Benefits of Karate for ADHD
Can martial arts help a child with ADHD focus more in school and at home?
The answer to that question is a resounding
In this edition of the Karate Blog we will discuss the many benefits that martial arts can offer a child with ADHD and how they are achieved.
According to the Attention Deficit Disorder Association, ADHD is defined as a highly genetic, brain based syndrome that deals with the regulation of particular sets of brain operations referred to as “executive functioning skills”. These include functions such as attention, concentration, memory, motivation and effort, ability to learn from mistakes, impulsivity, hyperactivity, organization and social skills. This is a chronic condition, affecting nearly 5% of the U.S. population (that’s nearly 11 million people), that can be helped with treatment, but currently has no cure and lasts a lifetime.
If you are reading this blog, you are more than likely a parent or loved one of a child with ADHD or suffer from it yourself and already know everything I just typed. You are probably sitting there telling me, via your computer screen, to stop telling you what you already know and get on with explaining how a good martial arts program can help.
In a study performed by Hofstra University, teachers completed behavior checklists for 2 groups of children with ADHD. One group was enrolled in a martial arts program and the other was not. After 12 weeks the teachers had noticed a big difference between the groups.
The group that was enrolled in a martial arts program experienced:
- Increased the percentage of times homework was handed in
- Increased academic performance
- Increased the times they were prepared for class
- Decreased the number of classroom rules that were broken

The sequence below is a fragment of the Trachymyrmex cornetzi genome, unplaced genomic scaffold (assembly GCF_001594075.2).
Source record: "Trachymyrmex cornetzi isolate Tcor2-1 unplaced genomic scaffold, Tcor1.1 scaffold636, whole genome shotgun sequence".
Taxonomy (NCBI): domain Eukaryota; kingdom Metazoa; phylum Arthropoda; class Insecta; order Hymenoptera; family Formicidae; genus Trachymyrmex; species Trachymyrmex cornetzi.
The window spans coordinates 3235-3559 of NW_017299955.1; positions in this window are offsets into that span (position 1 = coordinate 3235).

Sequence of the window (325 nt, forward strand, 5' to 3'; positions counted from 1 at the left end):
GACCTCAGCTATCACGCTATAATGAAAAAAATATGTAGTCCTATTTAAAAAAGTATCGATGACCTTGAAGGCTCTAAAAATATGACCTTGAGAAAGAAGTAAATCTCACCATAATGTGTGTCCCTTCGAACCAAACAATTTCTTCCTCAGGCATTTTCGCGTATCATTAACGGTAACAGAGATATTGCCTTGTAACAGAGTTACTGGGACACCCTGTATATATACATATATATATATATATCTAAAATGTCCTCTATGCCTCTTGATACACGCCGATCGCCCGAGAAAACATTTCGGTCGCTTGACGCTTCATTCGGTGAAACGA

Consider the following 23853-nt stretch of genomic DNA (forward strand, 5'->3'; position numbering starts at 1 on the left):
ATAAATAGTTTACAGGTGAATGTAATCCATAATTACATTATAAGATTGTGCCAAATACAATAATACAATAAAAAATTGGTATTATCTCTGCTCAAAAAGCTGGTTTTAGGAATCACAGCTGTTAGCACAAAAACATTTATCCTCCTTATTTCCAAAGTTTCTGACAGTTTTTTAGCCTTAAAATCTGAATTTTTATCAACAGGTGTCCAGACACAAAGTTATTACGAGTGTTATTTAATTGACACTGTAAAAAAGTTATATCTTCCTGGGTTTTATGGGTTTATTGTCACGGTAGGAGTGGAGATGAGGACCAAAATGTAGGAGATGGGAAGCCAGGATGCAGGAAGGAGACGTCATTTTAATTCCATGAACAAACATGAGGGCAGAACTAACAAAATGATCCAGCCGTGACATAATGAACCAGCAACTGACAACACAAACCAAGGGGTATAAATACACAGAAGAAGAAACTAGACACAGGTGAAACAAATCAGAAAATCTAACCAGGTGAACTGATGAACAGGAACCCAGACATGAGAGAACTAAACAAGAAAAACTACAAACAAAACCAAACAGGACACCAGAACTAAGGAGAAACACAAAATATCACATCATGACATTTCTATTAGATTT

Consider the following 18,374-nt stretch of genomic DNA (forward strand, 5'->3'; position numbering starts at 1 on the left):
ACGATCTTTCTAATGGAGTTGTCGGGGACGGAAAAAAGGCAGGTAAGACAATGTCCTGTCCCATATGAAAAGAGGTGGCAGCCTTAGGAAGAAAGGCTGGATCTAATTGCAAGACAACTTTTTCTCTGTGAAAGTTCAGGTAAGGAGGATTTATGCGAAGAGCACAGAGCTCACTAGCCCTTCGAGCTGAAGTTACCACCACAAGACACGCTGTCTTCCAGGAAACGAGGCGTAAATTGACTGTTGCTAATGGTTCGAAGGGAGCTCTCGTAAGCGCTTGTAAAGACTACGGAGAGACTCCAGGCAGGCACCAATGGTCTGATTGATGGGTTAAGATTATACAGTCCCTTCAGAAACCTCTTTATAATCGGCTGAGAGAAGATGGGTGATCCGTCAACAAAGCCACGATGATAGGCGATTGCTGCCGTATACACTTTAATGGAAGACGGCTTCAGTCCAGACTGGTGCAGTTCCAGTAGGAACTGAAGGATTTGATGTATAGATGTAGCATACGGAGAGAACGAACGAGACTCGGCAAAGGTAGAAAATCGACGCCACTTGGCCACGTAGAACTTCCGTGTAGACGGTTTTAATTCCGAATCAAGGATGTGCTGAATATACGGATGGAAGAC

- Decreased the number of times they inappropriately left their seat
According to the study, while all children with ADHD can benefit from sports and physical activity, a good martial arts program differs due to a systematic influence of many factors. The focus and importance placed on controlled breathing along with adherence to etiquette, constant group reinforcement, mutual help and criticism and a sense of group cohesion through shared goals, tasks and accomplishments put the benefits of martial arts above sports and other physical activities for a child with ADHD.
Both adults and children with ADHD sometimes suffer from wandering, chaotic thoughts and the repetitive exercises found in martial arts can greatly help in organizing those thoughts. According to a recent study, it is hypothesized that studying martial arts causes a change in actual brain activity, which is why children with ADHD see better results from martial arts than other programs or sports.
One key element that a good martial arts program teaches is mental discipline, which is achieved through structure and consistency and children with ADHD have been shown to thrive in tightly structured and consistent environments.